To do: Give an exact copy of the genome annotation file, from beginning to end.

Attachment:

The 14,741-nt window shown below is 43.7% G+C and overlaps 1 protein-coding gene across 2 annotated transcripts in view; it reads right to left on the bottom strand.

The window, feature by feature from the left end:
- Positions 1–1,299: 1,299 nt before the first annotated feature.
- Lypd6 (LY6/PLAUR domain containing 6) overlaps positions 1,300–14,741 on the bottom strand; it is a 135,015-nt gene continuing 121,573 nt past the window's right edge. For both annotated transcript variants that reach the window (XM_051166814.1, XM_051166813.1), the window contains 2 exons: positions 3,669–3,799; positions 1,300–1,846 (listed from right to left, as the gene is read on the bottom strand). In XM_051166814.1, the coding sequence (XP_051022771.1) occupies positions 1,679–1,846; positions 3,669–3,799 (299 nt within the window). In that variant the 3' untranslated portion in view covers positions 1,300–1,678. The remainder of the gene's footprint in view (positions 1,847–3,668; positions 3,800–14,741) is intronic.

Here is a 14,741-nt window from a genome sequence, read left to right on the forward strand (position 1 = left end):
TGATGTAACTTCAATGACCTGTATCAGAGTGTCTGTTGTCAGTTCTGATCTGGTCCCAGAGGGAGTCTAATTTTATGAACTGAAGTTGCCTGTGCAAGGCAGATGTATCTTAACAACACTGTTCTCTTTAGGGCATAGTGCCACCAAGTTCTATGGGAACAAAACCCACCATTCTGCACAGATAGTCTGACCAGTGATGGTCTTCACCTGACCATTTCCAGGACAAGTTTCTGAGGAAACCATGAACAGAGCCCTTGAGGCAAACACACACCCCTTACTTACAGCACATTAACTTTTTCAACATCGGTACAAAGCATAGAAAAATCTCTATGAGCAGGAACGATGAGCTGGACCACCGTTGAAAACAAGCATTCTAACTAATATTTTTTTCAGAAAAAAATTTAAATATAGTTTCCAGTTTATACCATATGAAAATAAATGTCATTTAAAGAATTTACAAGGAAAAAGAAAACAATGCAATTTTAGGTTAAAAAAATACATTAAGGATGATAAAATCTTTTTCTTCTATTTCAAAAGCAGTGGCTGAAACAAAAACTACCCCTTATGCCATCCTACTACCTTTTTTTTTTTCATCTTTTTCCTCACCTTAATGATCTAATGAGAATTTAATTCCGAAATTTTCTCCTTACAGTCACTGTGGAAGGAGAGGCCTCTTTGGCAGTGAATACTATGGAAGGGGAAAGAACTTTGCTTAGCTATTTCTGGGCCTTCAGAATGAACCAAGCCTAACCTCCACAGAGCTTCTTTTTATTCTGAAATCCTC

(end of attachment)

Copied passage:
The 14,741-nt window shown below is 43.7% G+C and overlaps 1 protein-coding gene across 2 annotated transcripts in view; it reads right to left on the bottom strand.

The window, feature by feature from the left end:
- Positions 1–1,299: 1,299 nt before the first annotated feature.
- Lypd6 (LY6/PLAUR domain containing 6) overlaps positions 1,300–14,741 on the bottom strand; it is a 135,015-nt gene continuing 121,573 nt past the window's right edge. For both annotated transcript variants that reach the window (XM_051166814.1, XM_051166813.1), the window contains 2 exons: positions 3,669–3,799; positions 1,300–1,846 (listed from right to left, as the gene is read on the bottom strand). In XM_051166814.1, the coding sequence (XP_051022771.1) occupies positions 1,679–1,846; positions 3,669–3,799 (299 nt within the window). In that variant the 3' untranslated portion in view covers positions 1,300–1,678. The remainder of the gene's footprint in view (positions 1,847–3,668; positions 3,800–14,741) is intronic.

Here is a 14,741-nt window from a genome sequence, read left to right on the forward strand (position 1 = left end):
TGATGTAACTTCAATGACCTGTATCAGAGTGTCTGTTGTCAGTTCTGATCTGGTCCCAGAGGGAGTCTAATTTTATGAACTGAAGTTGCCTGTGCAAGGCAGATGTATCTTAACAACACTGTTCTCTTTAGGGCATAGTGCCACCAAGTTCTATGGGAACAAAACCCACCATTCTGCACAGATAGTCTGACCAGTGATGGTCTTCACCTGACCATTTCCAGGACAAGTTTCTGAGGAAACCATGAACAGAGCCCTTGAGGCAAACACACACCCCTTACTTACAGCACATTAACTTTTTCAACATCGGTACAAAGCATAGAAAAATCTCTATGAGCAGGAACGATGAGCTGGACCACCGTTGAAAACAAGCATTCTAACTAATATTTTTTTCAGAAAAAAATTTAAATATAGTTTCCAGTTTATACCATATGAAAATAAATGTCATTTAAAGAATTTACAAGGAAAAAGAAAACAATGCAATTTTAGGTTAAAAAAATACATTAAGGATGATAAAATCTTTTTCTTCTATTTCAAAAGCAGTGGCTGAAACAAAAACTACCCCTTATGCCATCCTACTACCTTTTTTTTTTTCATCTTTTTCCTCACCTTAATGATCTAATGAGAATTTAATTCCGAAATTTTCTCCTTACAGTCACTGTGGAAGGAGAGGCCTCTTTGGCAGTGAATACTATGGAAGGGGAAAGAACTTTGCTTAGCTATTTCTGGGCCTTCAGAATGAACCAAGCCTAACCTCCACAGAGCTTCTTTTTATTCTGAAATCCTC